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Case Reports in Medicine
Volume 2013, Article ID 194542, 4 pages
http://dx.doi.org/10.1155/2013/194542
Case Report

Graves’ Disease Causing Pancytopenia and Autoimmune Hemolytic Anemia at Different Time Intervals: A Case Report and a Review of the Literature

1Department of Internal Medicine, Dayton Veterans Affair Medical Center, Boonshoft School of Medicine, Wright State University, 4100 West Third Street, Dayton, OH 45428, USA
2Department of Hematology and Oncology, Dayton Veterans Affair Medical Center, Boonshoft School of Medicine, Wright State University, 4100 West Third Street, Dayton, OH 45428, USA
3Department of Pathology, Dayton Veterans Affair Medical Center, Boonshoft School of Medicine, Wright State University, 4100 West Third Street, Dayton, OH 45428, USA
4Department of Endocrinology and Metabolism, Dayton Veterans Affair Medical Center, Boonshoft School of Medicine, Wright State University, 4100 West Third Street, Dayton, OH 45428, USA

Received 8 July 2013; Accepted 24 September 2013

Academic Editor: Masahiro Kohzuki

Copyright © 2013 Peyman Naji et al. This is an open access article distributed under the Creative Commons Attribution License, which permits unrestricted use, distribution, and reproduction in any medium, provided the original work is properly cited.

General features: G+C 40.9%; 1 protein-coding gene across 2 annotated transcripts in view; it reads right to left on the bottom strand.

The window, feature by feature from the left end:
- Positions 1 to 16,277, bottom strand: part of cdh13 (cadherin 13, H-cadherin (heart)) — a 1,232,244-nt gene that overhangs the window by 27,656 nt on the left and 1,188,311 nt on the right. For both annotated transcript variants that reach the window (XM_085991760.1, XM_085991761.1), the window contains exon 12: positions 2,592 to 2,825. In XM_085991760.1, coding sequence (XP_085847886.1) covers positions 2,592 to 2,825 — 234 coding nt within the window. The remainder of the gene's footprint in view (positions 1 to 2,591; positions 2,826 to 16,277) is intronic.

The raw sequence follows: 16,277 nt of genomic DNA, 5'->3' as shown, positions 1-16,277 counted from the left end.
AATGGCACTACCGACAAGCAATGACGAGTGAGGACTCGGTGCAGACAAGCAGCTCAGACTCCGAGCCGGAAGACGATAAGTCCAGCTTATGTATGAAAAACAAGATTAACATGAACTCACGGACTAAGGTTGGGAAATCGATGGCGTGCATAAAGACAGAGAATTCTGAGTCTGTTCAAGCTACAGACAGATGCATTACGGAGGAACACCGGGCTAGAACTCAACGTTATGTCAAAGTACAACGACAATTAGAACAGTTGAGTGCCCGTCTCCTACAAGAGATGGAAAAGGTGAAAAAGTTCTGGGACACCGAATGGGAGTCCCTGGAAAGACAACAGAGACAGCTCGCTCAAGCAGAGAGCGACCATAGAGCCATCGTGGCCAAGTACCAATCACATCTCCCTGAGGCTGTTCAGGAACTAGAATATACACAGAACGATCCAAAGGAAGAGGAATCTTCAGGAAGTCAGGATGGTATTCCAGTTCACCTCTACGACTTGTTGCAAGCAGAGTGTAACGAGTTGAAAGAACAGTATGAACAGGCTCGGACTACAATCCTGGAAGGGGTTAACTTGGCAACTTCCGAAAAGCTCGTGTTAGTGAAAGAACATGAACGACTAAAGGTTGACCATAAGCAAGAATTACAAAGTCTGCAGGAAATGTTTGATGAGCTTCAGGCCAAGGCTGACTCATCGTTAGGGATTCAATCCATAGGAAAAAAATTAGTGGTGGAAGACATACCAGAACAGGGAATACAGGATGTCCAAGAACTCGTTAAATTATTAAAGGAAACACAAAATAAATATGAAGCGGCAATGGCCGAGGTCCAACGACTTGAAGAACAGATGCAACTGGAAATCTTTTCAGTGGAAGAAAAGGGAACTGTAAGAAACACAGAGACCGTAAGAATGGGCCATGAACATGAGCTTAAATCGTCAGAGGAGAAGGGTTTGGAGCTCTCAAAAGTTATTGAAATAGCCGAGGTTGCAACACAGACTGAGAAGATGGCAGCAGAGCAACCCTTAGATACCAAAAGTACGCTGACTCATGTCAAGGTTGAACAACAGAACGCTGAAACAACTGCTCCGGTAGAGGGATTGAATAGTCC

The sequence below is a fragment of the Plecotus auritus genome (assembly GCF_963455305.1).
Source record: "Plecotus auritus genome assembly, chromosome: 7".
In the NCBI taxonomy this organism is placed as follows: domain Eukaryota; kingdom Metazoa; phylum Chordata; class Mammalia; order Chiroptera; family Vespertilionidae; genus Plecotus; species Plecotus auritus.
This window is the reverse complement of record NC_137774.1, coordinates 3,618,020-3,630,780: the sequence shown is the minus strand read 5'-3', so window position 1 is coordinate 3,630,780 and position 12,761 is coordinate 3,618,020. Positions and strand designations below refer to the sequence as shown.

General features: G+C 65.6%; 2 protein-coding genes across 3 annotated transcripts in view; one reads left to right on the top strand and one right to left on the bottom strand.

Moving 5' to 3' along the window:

Abstract

Graves’ disease (GD) is associated with various hematologic abnormalities but pancytopenia and autoimmune hemolytic anemia (AIHA) are reported very rarely. Herein, we report a patient with GD who had both of these rare complications at different time intervals, along with a review of the related literature. The patient was a 70-year-old man who, during a hospitalization, was also noted to have pancytopenia and elevated thyroid hormone levels. Complete hematologic workup was unremarkable and his pancytopenia was attributed to hyperthyroidism. He was started on methimazole but unfortunately did not return for followup and stopped methimazole after a few weeks. A year later, he presented with fatigue and weight loss. Labs showed hyperthyroidism and isolated anemia (hemoglobin 7 g/dL). He had positive direct Coombs test and elevated reticulocyte index. He was diagnosed with AIHA and started on glucocorticoids. GD was confirmed with elevated levels of thyroid stimulating immunoglobulins and thyroid uptake and scan. He was treated with methimazole and radioactive iodine ablation. His hemoglobin improved to 10.7 g/dL at discharge without blood transfusion. Graves’ disease should be considered in the differential diagnosis of hematologic abnormalities. These abnormalities in the setting of GD generally respond well to antithyroid treatment.